Peugeot doesn't do big swanky roadsters. And even if it did, they wouldn't look like this. At least up to now.
The official line is that Peugeot won't make a car based on this concept, but after about five minutes of repeated badgering, the design boss of Peugeot and Citroen, Jean-Pierre Ploué, said that well, maybe, ummmm, it wasn't impossible. Maybe he just said it to get us off his back, but he said it: "We're looking at it seriously. Sooner or later we'll have to replace the 407 Coupe."
But for now the SR1's number one job is to show that Peugeot is shifting its general design direction, and some of these lines and shapes will make their way across the range.
Sure enough, a few yards away, there's the ‘5 by Peugeot' concept, a largely undisguised model of the 407 replacement. Which will be called 508. It has a SR1-ish nose. So it's farewell then to the smeared-upwards headlamps and slack-jawed grille of the current Peugeots. Shed no tears.
Peugeot's sister company Citroen has transformed its design these past few years. And now former Citroen design chief Jean-Pierre Ploué is shapes boss for both brands. He says it's now Peugeot's turn to move forward. But Peugeots will differ from Citroens, he says. "Citroen is about surprise. Peugeot is athleticism and precision and elegance."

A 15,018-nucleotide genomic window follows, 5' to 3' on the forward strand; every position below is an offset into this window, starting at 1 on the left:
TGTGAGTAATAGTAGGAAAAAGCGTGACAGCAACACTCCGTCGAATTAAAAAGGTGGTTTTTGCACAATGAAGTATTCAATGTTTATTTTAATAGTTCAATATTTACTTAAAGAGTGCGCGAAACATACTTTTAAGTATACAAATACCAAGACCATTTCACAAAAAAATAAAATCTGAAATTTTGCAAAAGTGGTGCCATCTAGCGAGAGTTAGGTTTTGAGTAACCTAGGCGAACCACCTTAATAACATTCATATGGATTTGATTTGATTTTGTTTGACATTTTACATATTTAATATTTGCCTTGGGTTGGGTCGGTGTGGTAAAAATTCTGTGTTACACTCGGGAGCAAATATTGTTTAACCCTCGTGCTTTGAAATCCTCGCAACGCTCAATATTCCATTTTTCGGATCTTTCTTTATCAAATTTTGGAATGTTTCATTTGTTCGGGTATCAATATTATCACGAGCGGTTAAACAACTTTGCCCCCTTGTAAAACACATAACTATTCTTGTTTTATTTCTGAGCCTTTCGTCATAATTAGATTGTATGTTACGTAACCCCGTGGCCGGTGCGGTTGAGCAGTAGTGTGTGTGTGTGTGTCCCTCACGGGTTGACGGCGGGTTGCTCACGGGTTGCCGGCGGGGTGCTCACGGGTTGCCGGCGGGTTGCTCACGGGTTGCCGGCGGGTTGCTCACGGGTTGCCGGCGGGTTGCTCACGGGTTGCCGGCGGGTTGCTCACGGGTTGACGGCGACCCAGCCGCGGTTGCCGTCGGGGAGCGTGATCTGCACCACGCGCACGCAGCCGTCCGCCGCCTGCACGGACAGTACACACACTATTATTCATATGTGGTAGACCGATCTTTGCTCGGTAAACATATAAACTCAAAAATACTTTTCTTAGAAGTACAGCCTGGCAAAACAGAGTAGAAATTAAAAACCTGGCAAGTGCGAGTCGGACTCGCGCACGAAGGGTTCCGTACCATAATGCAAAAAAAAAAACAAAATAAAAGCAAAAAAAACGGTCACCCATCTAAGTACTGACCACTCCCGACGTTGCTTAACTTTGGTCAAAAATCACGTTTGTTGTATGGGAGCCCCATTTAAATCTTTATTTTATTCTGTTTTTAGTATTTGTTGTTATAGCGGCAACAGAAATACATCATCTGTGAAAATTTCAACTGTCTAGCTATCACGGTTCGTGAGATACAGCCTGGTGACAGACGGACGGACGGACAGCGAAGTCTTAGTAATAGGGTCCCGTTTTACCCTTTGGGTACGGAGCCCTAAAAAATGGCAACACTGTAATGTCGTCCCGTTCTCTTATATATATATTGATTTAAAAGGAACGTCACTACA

Peugeot's design head, Gilles Vidal, did the SR1 and he says this new language is about reflecting the precision in how a Pug drives (well, the best of them do).
Like any self-respecting concept at Geneva, it's a eco-sports car. The engine is the 1.6 turbo we know well, but hopped up to 218bhp, driving the front wheels. The rear wheels get their own electric drive - that's the same Hybrid4 principle Pug has announced for the 3008 in 2011, and Citroen in the DS High Rider concept. In the SR1 the engine and motor combine for 313bhp and four-wheel drive.
Paul Horrell, Consultant Editor of Top Gear magazine